March 9, 2011

World Cup 2011

Twenty utterly crazy minutes

Andy Zaltzman
Jacob Oram and Ross Taylor smashed 85 off 22 balls for the seventh wicket, New Zealand v Pakistan, Group A, World Cup, Pallekele, March 8, 2011
Jacob Orman and Ross Taylor decided everything must go, with everything being the Pakistan bowlers  © AFP
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The words “spectacular” and “New Zealand batting” have not always sat comfortably together in the same sentence. Yesterday, for twenty utterly crazy minutes, they were amorously smooching each other on the sofa at Pallekele, their clothes flying off in all directions whilst Barry White crooned in the background.

We must first pay tribute to the man who made it all possible – the Maharajah of Missed Chances, the Don Corleone of Dropped Catches, the Earl of Err, the Pharaoh of Fumble, Lance Corporal Granite Hands himself, Kamran Akmal. Shoaib Akhtar’s opening spell had been a microcosm of his career, a mixture of brilliance, wastefulness, and underachievement. He clean bowled Brendan McCullum with a perfect off cutter, beat a clutch of outside edges, touched 90mph, bowled three no-balls and conceded 14 from the resulting free hits, and needlessly hurled a ball so far over Kamran’s head for 4 byes that the beleaguered gloveman would have needed both a giraffe on a ladder and a functioning pair of hands to stop it. Neither of which, sadly, were at his disposal.

Afridi brought Shoaib back to bowl at Ross Taylor when he was not yet off the mark. Shoiab instantly found the edge. It flew just to Kamran’s right. It was perfection – shrewd captaincy and fine bowling had ensnared a dangerous opponent. And Kamran, a renowned lover of beauty, did not want to spoil the aesthetic of that perfection by moving half a step to his right and interrupting the majestic parabola of the edged ball. One chance missed. Oops. No matter – Taylor was looking like a wicket in waiting.

Two balls later, another excellent ball by Shoaib found another nervously prodding Taylor edge. This time, Kamran could not help but get his gloves to it. Most wicketkeepers from cricket history would have caught it. Men such as George Duckworth and Bert Oldfield would have pocketed it without a moment’s fuss. Despite both having been dead for decades. Scientists at the Massachusetts Institute of Technology in America have been analysing the footage since yesterday, and still have “absolutely no idea how that ball hit the ground – it seemed to defy physics”.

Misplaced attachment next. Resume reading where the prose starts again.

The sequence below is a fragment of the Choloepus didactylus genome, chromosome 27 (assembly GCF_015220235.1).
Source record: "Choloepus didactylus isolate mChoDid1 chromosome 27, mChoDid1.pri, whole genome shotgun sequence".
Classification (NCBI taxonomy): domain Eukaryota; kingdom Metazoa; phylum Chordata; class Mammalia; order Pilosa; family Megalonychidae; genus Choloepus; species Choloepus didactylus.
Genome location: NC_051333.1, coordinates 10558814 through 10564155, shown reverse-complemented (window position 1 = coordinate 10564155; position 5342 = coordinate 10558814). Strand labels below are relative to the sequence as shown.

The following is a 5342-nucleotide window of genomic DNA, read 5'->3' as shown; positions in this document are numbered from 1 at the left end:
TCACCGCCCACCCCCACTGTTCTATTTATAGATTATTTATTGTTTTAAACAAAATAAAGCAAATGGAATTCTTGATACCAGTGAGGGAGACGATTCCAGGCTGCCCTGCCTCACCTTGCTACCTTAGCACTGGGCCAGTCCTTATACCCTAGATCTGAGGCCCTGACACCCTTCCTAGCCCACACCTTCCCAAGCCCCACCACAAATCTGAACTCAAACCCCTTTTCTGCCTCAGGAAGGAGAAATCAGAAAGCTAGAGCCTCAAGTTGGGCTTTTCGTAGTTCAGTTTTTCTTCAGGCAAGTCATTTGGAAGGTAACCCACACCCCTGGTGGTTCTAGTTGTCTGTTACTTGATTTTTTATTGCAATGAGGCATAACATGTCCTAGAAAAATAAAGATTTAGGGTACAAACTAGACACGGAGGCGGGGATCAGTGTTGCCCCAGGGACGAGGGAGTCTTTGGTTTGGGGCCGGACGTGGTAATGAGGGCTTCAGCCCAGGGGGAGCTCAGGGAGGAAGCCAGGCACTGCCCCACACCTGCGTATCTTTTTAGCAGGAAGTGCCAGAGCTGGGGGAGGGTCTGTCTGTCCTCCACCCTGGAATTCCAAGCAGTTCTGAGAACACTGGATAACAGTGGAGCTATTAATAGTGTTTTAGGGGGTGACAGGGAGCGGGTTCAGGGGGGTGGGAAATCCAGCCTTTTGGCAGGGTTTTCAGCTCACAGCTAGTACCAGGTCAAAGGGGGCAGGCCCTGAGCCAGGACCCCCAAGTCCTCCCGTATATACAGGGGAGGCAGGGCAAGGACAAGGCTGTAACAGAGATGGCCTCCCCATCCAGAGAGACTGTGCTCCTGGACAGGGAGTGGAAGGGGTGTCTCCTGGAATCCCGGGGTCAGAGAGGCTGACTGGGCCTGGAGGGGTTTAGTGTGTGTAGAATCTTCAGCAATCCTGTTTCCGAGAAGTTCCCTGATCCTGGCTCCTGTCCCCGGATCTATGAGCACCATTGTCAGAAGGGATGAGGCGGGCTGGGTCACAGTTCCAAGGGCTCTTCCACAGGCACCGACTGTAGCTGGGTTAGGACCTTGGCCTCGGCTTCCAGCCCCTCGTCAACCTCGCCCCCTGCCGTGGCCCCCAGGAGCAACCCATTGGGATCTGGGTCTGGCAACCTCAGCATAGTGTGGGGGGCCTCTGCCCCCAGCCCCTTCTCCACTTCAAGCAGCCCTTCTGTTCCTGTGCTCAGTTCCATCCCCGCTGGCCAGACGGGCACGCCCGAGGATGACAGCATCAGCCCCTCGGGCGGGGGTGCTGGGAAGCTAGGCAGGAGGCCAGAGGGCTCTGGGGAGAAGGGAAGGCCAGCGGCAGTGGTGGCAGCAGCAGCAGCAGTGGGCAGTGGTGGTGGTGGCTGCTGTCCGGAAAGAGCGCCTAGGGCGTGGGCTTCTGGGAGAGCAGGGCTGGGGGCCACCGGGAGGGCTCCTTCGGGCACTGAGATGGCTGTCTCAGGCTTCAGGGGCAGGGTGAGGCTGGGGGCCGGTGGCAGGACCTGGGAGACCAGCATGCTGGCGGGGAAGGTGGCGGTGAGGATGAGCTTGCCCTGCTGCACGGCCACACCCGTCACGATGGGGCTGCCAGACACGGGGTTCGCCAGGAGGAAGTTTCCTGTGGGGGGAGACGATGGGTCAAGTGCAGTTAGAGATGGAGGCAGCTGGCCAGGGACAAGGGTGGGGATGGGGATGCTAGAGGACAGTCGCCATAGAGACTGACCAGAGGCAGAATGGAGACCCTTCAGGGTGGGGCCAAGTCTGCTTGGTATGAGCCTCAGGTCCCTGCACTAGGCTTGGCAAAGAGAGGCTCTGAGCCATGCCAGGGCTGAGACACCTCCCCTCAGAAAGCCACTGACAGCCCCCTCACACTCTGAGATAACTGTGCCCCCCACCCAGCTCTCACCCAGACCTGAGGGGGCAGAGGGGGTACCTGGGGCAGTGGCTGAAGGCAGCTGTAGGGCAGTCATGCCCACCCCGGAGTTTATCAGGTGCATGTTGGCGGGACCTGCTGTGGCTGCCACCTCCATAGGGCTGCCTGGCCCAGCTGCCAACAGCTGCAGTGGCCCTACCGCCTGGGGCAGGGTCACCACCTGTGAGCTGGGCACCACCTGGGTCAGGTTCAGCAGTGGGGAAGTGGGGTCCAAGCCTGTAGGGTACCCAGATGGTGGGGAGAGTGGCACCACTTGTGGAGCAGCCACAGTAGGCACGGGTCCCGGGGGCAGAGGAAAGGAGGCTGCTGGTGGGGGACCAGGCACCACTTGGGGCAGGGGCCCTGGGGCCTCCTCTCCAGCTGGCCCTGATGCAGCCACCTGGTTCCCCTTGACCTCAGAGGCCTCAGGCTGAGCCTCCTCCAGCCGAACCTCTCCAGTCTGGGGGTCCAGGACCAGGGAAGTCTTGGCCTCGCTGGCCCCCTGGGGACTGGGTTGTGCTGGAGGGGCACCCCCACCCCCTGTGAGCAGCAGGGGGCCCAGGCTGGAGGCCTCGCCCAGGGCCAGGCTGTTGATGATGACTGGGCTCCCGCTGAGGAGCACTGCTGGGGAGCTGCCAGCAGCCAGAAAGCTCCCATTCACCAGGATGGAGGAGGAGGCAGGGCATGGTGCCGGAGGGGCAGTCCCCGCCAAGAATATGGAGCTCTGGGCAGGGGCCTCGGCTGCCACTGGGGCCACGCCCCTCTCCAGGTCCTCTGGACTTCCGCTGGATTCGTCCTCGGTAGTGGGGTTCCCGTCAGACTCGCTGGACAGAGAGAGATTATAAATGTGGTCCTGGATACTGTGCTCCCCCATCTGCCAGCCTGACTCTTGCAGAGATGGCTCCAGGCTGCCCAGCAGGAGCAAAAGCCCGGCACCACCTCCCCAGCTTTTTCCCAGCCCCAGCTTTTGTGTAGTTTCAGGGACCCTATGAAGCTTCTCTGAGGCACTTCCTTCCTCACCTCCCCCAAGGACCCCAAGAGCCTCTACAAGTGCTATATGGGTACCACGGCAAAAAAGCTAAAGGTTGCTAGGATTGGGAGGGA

Oops again.

Shoaib looked understandably irate, albeit in the manner of a parent whose naughty son has just thrown baked beans at his sister for the 100th consecutive mealtime. His figures then were 1 for 39 off 6. Without the no-balls, free hits, overhurls and wicketkeeper, they would have been 2 for 10. They could have been even better than that. Which explains why Shoaib has always been such a bristlingly compelling cricketer.

Taylor should have been back in the hutch, eating his birthday duck. His extraordinary innings might be described as an innings of two halves. Numerically. Or an innings of one 87% and another 13%, in terms of balls faced. His first 108 balls in 34 overs brought 69 runs, and just 4 fours, two of them edged. His final 16 balls featured 7 mighty clumps catablasted into or beyond the crowd, 4 more boundaries slapspanked to the fence, and a mind-altering total of 62 runs. He gelignited 54 runs – 466046 off Shoaib, 466246 off Razzaq – from the last two overs of pace that Pakistan bowled.

Pakistan may, on reflection, conclude that bowling low full tosses on leg stump was something of an error, but this was a startling, unprecedented assault. The Taylor-Oram partnership of 85 off 3.4 overs, by a massive margin, the fastest ODI partnership of more than 50 runs. If New Zealand had batted at that rate for their whole innings, they would have scored 1159. Most teams would struggle to chase that down. Even if the Indian powerbatting line-up really clicked, they’d probably fall 700 or so runs short.

All of this gives some credence to the age-old cricketing adage that schoolmaster have barked at their pupils ever since the game began: “It is definitely a good idea not to miss two facile chances that a Venezuelan schoolgirl could have taken when a key opposition batsman has just come to the wicket.”

Andy Zaltzman is a stand-up comedian, a regular on the BBC Radio 4, and a writer

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Posted by hemant on (March 18, 2011, 19:11 GMT)

If this line does not freeze your brain into shock with its awesomeness, I don't know what will...

"And Kamran, a renowned lover of beauty, did not want to spoil the aesthetic of that perfection by moving half a step to his right and interrupting the majestic parabola of the edged ball."